Plato’s fundamental discovery was that the “senses”, the world of “perception” cannot give us knowledge, but simply opinion. Everything in the world of the senses is in a constant flux, is changing all the time, things are never fixed, immutable, necessary, and our sensations of things are always different, varied, contingent. How can you know a thing when that thing is constantly changing? How can you fix in a permanent definition
something that by its own nature is not permanent? It is for this reason that Plato rejected the view that knowledge can be acquired by the senses, by perception of things through the senses.

In the Theaetetus, Plato argues that there is a continuous battle going on between those who take as true the instinctive belief that the senses give knowledge and those who argue that knowledge can only be given by the eternal, unchanging, immutable Forms. He calls this the battle of the Giants and of the Gods: the former holding that sense perception gives knowledge of what is, the latter holding that true existence, true reality, is in the incorporeal Forms which are objects of the mind.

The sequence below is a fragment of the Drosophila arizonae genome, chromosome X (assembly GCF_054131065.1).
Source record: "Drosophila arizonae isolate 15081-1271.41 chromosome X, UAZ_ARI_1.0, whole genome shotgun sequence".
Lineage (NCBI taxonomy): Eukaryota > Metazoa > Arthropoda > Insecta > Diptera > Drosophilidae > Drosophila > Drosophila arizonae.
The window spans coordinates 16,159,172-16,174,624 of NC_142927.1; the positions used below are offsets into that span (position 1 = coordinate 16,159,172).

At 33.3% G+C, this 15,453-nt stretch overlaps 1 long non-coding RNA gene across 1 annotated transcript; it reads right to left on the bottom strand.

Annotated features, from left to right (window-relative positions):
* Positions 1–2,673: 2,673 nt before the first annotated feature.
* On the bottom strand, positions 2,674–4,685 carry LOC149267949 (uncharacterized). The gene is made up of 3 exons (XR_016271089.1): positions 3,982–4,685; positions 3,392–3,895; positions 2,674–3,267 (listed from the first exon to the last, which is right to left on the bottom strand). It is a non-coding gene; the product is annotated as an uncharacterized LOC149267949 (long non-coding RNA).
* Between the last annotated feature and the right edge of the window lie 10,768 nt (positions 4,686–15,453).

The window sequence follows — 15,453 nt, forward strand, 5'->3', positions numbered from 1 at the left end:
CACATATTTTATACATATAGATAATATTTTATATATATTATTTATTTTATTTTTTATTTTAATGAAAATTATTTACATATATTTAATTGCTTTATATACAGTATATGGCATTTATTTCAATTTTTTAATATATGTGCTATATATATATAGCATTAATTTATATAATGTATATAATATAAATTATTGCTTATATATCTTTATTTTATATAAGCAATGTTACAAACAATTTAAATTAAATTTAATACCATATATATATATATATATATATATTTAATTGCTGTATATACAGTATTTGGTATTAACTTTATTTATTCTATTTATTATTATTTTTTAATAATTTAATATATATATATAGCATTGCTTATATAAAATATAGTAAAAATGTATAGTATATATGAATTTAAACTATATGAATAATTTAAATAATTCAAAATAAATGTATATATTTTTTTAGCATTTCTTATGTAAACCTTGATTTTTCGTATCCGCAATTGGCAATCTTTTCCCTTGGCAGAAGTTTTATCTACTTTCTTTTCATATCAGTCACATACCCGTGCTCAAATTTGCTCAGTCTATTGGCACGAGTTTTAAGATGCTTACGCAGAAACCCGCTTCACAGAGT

If we rely on sense perception, we remain like the prisoners in the cave and are aware only of shadows; we take these to be reality. But if we use our understanding and aspire to the light then the fetters of sense perception may be broken. At first we shall feel puzzled and afraid, but once we have become used to the light we shall appreciate that we have knowledge which was not available in the cave.

But, if the eternal world of the Forms or Ideas cannot be given by the senses, how can we ever be able to possess it? Plato explains that by thought, we are able to “remember” that world of Forms which the soul inhabited before its earthly life began. Plato held that the immaterial soul was independent of and also superior to the material body. He said that the soul belonged to the changeless and external world of the Forms, not to the changing, impermanent and shadowy world of sense perception. After death we might go back to the world of Forms, though it might return from thence to this material world again. But each time it returned within a body it was as though it had been once more imprisoned. It longed for release in order to return to the world of the Forms.